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By Rabbi Dovid Rosenfeld | Series: | Level:

Given (lit., “being that it is known”) that the reward for good deeds and the good we will merit if we observe G-d’s ways as written in the Torah is the World to Come, as it is stated, ‘In order that He will do good to you and you will lengthen days’ (Deut. 22:7). [Conversely,] the revenge which is exacted from the wicked who have forsaken the paths of righteousness written in the Torah is excision, as it is stated, ‘That soul shall be utterly cut off; its sin is in it’ (Numbers 15:31).

If so, what is [the meaning of] that which is written in the entire Torah, ‘If you will obey you will receive such and such, and if you do not listen such and such will occur to you?’ And all such matters (discussed in all such verses) relate to this world, such as plenty versus famine, war versus peace, sovereignty versus lowliness, dwelling in the land [of Israel] versus exile, success in matters versus losses, and all the other words of the covenant [of Deuteronomy 28].

In the last class we began discussing an important auxiliary issue to the Rambam’s discussion. The Rambam here discusses the issue of the temporal reward the Torah promises us for our good deeds. Being that the true reward we will receive is the eternal bliss of the World to Come, what role do these much more temporary blessings fulfill? Will a portion of our reward be granted to us in this world — detracting from the much greater reward in store for us in the next one?

This law of the Rambam is quite long, so I will translate his answer G-d willing next time. Last time, however, we raised an entirely different issue, which too requires serious examination. Our tradition teaches us that the true reward for all our actions will be in the World to Come. As the Talmud puts it, “There is no reward in this world” (Chullin 142a). The physical comforts and pleasures of this world are all fleeting and inconsequential. They are not even “reward” per se. At least according to our religion, they have no part in the ultimate bliss of Heaven.

If so, something is enormously bothersome. Why does the Torah — the Written Torah that is — make virtually no mention of the World to Come? If it’s so basic to Judaism, why can’t Scripture be more explicit about it? Why is it only discussed in the Oral Law — the part of our tradition handed down orally from Sinai, only much later recorded (in part) in the Mishna and Talmud? The Written Torah seems to promise only reward in this world for our good behavior — timely rains, bountiful harvests, good health, peace and prosperity. How can it possibly leave out something so fundamental to Jewish theology?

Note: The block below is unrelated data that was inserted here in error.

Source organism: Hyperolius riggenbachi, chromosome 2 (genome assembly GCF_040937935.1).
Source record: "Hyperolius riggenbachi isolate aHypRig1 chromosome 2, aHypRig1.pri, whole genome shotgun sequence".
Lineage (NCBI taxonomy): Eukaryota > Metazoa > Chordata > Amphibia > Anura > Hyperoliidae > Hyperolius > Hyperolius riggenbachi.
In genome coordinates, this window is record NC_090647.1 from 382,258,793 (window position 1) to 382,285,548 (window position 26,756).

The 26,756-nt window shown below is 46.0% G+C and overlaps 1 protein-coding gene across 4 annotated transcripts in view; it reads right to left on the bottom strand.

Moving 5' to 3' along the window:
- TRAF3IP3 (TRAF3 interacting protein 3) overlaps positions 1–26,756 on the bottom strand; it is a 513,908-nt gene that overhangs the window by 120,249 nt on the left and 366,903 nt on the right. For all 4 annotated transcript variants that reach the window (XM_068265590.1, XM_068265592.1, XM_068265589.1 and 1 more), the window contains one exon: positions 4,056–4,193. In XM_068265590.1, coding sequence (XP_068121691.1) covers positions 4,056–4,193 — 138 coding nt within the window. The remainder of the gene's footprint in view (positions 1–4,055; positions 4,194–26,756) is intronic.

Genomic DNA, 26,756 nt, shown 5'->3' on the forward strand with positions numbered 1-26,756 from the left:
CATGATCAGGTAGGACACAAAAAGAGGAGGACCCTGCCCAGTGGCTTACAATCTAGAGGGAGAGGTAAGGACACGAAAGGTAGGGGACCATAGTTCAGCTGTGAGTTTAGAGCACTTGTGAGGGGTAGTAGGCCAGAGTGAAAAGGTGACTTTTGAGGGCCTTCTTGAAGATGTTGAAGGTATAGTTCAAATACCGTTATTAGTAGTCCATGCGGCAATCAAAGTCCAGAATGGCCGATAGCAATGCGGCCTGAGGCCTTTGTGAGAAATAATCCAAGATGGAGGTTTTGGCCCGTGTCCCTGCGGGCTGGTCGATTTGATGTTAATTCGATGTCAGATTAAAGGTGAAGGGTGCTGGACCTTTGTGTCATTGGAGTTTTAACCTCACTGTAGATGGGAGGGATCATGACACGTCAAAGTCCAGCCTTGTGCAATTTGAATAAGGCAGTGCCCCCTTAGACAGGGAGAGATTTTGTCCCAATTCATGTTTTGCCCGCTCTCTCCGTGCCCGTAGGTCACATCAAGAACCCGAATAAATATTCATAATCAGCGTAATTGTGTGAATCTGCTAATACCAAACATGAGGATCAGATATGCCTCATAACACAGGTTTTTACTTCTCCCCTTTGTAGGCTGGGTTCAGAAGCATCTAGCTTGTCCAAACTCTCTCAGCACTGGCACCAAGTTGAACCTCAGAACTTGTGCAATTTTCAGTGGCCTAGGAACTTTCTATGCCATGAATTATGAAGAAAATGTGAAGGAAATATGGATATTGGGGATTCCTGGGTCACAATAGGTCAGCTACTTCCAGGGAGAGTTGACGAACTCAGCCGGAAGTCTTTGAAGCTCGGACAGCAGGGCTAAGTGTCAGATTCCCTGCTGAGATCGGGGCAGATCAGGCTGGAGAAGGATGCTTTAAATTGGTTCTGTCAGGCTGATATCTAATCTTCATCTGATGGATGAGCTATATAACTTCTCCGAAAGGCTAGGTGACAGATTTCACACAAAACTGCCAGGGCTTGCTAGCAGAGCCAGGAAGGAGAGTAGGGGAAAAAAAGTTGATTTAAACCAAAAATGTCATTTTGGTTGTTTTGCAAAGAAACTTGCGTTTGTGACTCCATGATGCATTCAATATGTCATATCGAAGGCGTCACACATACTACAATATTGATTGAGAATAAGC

We answered this question in part last week, establishing the basic principle. This time we will expand on it and examine a very telling application.

The written and oral parts of the Torah serve entirely different purposes. The Oral Torah contains the bulk of the Torah’s wisdom, providing Judaism’s philosophical underpinnings and serving as a detailed guide for how to live in this world. The Written Torah is not so much an instruction book, and it is certainly not a philosophical work discussing religion. It is the story of the world.

The Written Torah tells us the story the world — how it was created near perfection, how it fell, and the origins and development of plan to restore it to its previous glory and ultimately bring it to its perfection.

In the Garden of Eden the world was almost perfect. Adam and Eve had only to pass a single challenge and the world would have immediately reached its perfected state. They fell and the world fell with them. In outline form, the Torah continues with the story of Abraham and his descendants — how they discovered G-d once again and began creating a nation which would bring back His message to mankind. They were granted the Torah and brought to the Holy Land — where they were to create a Utopian society, in which they would teach man — primarily through example — how the world may once again be brought to perfection.

Based on this, our basic question falls away immediately. The Written Torah is not a work of theology. Its purpose is not to discuss G-d or matters metaphysical. It does not even mention topics so basic as the World to Come, the Resurrection, or man’s fate after he dies. It left all of that in the Oral Law’s capable hands. Rather, the Written Torah is the story of the physical world.

Further, when we think about it, the Torah’s presentation of the mitzvos (commandments) is also entirely different based on this.